Bridget Jones dons a sari as Indian women discover 'chick-lit'

Independent, career-driven, female singletons are the driving force behind a new publishing phenomenon
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The Independent Online

You will still find the dense tomes on Indian history, the illustrated travel books and detailed cultural guides. But in bookshops across India, space on the shelves is increasingly being set aside for a newly discovered market: educated, middle-class young women who want to read books written by educated, middle-class young women. Chick-lit has arrived in India.

The Bridget-Jones-plus-a-sari phenomenon has been slowly building for the last couple of years. But publishers believe this year the trend was cemented by the publication of a novel that has already gone into four print runs and sold 10,000 copies - a considerable number in the English-language fiction market.

Almost Single, the debut by Advaita Kala, is set in a five star hotel and details the daily twists and turmoil of the life of the protagonist who works there, a young, independent woman making her way in a world still beset by traditional values. To Western readers long exposed to the delights of Bridget Jones' Diary or Sex in the City, such themes may seem seriously pass. But in India, a much more conservative society, it has a freshness that is luring new readers.

In cities such as Delhi, Calcutta and Bombay, young women are living independent, professional lives and often deciding to delay getting married or have children in order to pursue their careers. Part of the grist of the new chick-lit novels focuses on the characters' efforts to balance their new independence with the traditional pressures of parents and societys values.

"It reflects the social change," said VK Karthika of HarperCollins India, which published Almost Single. "Some women are living lives different to those of their parents. But it has also encouraged the idea of a womans mother as her friend. You would never have talked to your mother about your boyfriend a few years ago. It has become more free and easy."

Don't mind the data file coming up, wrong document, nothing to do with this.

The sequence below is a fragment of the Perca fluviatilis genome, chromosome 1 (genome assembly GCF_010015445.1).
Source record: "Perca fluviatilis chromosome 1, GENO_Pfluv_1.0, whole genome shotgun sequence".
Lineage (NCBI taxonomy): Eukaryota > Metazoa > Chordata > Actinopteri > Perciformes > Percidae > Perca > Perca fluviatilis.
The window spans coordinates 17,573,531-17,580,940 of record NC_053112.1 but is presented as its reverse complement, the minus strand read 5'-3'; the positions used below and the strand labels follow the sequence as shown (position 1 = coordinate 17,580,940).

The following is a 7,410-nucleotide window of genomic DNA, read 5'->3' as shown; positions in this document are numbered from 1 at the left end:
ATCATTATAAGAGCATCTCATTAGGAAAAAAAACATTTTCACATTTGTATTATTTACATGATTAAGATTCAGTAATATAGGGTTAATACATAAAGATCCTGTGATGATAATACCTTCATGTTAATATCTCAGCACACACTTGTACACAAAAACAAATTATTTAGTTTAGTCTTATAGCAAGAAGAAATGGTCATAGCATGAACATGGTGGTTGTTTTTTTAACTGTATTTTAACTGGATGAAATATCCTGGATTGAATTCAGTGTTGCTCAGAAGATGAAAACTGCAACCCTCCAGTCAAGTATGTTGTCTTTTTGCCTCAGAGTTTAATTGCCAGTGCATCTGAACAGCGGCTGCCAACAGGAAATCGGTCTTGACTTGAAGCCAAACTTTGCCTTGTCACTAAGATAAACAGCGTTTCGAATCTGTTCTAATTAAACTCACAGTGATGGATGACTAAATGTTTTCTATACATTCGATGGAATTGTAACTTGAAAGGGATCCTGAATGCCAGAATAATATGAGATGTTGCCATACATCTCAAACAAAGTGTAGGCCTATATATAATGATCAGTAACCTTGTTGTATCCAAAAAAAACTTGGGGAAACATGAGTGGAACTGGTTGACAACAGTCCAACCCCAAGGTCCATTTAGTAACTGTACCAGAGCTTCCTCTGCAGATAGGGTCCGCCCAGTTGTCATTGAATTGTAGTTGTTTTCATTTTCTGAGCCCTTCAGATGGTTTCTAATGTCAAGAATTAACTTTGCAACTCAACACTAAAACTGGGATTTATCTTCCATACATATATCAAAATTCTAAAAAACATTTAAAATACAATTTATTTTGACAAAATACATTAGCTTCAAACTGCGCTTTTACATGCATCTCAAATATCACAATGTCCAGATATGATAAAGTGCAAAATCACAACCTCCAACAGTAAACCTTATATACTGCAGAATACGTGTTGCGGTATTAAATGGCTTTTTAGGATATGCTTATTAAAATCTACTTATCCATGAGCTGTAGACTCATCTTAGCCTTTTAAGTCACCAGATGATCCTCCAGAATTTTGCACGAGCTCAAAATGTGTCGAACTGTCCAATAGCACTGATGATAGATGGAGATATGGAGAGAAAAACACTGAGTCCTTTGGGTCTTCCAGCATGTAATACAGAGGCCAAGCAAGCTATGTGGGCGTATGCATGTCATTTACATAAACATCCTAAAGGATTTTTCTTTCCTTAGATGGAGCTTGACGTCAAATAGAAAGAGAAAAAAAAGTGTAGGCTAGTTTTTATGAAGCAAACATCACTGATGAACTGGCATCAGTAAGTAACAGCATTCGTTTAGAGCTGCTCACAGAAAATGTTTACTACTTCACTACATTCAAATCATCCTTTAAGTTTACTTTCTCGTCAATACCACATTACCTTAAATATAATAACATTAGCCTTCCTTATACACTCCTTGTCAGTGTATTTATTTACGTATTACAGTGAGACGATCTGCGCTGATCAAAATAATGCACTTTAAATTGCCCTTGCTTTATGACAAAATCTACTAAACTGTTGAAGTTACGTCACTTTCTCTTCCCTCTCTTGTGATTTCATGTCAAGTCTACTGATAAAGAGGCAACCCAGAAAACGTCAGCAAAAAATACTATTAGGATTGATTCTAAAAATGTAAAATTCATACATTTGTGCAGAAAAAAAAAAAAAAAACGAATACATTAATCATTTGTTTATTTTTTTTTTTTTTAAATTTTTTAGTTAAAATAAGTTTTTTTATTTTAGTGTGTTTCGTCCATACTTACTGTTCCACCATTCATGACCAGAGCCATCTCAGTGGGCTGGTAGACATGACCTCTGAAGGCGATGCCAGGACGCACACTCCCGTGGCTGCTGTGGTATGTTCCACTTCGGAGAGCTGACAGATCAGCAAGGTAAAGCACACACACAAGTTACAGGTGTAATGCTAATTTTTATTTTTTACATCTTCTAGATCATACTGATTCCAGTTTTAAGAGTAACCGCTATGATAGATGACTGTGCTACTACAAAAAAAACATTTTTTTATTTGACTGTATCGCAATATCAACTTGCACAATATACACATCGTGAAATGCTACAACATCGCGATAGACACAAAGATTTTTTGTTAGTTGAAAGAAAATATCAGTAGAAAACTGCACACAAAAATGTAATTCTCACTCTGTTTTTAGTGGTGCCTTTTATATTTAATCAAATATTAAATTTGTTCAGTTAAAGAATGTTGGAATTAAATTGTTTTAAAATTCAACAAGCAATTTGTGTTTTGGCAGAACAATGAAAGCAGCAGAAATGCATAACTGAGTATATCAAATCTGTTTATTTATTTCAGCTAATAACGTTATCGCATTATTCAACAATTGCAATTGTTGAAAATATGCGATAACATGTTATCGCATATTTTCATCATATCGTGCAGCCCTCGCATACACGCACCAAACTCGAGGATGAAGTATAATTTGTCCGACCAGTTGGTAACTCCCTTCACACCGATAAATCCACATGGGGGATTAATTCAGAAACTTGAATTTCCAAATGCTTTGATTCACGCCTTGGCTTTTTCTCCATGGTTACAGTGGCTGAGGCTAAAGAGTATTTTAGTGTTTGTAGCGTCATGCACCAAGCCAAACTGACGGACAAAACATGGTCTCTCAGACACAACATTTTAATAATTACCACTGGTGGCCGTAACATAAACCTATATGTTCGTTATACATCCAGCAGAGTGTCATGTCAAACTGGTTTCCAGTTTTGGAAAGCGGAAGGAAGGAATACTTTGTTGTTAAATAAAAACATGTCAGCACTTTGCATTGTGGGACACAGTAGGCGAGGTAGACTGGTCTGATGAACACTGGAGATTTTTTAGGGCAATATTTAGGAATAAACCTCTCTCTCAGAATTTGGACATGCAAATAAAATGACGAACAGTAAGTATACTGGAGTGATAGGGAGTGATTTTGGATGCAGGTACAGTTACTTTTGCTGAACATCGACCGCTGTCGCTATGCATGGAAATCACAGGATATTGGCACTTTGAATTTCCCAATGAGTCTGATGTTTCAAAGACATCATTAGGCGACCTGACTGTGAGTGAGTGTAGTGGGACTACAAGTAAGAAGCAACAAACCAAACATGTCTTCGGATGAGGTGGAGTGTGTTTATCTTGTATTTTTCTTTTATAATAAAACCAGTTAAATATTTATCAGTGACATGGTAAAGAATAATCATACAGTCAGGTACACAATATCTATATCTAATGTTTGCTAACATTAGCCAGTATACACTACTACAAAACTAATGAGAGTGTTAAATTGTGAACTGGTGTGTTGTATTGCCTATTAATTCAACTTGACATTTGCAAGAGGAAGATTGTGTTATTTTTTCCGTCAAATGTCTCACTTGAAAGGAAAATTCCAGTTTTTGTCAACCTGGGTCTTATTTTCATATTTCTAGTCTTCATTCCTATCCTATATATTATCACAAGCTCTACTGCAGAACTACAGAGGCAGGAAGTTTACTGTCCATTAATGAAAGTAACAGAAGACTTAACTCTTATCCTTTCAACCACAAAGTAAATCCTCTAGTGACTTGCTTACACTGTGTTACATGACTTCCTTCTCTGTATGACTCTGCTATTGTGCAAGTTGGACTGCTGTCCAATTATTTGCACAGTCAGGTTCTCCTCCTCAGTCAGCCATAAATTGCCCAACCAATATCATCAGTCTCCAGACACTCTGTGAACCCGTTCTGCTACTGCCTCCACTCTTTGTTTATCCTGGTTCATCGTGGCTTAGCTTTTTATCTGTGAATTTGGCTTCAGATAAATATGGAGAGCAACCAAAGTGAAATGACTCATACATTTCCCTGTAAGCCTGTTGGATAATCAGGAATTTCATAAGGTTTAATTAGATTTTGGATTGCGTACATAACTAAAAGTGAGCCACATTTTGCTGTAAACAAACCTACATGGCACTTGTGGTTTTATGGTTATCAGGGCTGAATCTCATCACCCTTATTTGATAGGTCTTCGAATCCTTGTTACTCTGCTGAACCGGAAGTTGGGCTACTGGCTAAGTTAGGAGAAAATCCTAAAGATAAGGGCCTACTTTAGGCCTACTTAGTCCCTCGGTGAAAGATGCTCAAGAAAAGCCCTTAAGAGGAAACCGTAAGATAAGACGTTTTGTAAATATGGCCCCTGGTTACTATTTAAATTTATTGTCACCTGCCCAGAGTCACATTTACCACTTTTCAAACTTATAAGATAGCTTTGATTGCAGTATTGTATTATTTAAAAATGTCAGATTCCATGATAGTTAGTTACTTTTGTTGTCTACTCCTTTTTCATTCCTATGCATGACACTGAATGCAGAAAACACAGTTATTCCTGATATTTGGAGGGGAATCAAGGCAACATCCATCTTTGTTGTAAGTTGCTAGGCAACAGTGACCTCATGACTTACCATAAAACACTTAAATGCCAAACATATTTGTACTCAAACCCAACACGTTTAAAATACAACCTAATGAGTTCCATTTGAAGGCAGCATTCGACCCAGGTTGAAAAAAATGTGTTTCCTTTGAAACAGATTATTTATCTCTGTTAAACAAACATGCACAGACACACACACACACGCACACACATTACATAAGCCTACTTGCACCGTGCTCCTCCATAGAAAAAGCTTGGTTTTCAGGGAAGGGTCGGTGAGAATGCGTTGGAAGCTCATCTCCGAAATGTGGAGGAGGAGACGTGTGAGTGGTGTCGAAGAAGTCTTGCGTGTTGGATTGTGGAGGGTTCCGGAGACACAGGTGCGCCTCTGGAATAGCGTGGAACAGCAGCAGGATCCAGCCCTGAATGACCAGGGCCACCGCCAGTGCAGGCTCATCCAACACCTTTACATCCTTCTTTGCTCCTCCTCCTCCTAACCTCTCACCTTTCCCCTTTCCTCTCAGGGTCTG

Next year will see the publication of another chick-lit book, based on a Sex in the City- style blog written anonymously - at least until two months ago - by Meenakshi Reddy Madhavan, a journalist. On her Compulsive Confessor blog, Ms Madhavan, whose book will be published by Penguin, notes of herself: "Okay, here goes: twenty-something, single, female, writer, with large groups of friends and who goes out for drinks pretty regularly. That's my life and that's what I write about. Okay? Okay."

Ms Kala, author of Almost Single, recognises that the vast majority of Indian women - rural, uneducated and impoverished - live lives that are utterly unlike the cosmopolitan adventures of which she writes. "I am keenly aware that my book represents a sliver of Indian society, but it is a growing sliver," she told one interviewer.

Indeed, other woman writers believe the niche is expanding. Namita Devidayal writes a Yummy Mummy column for the Mumbai Mirror, which details the highs and lows of juggling motherhood, a career and family pressure. One recent column listed the different types of friends women had, including "the Frenemy... someone whom you like, but who has the distinct habit of periodically stabbing you in the back with a sharp knife".

Ms Devidayal said that 10 or 20 years ago motherhood was seen simply as a domestic task. But the growing economy and consumer culture had seen women become increasingly aspirational. "Everyone wants to look good and be part of the global MTV party," she said. "The whole look and feel of everything has changed."

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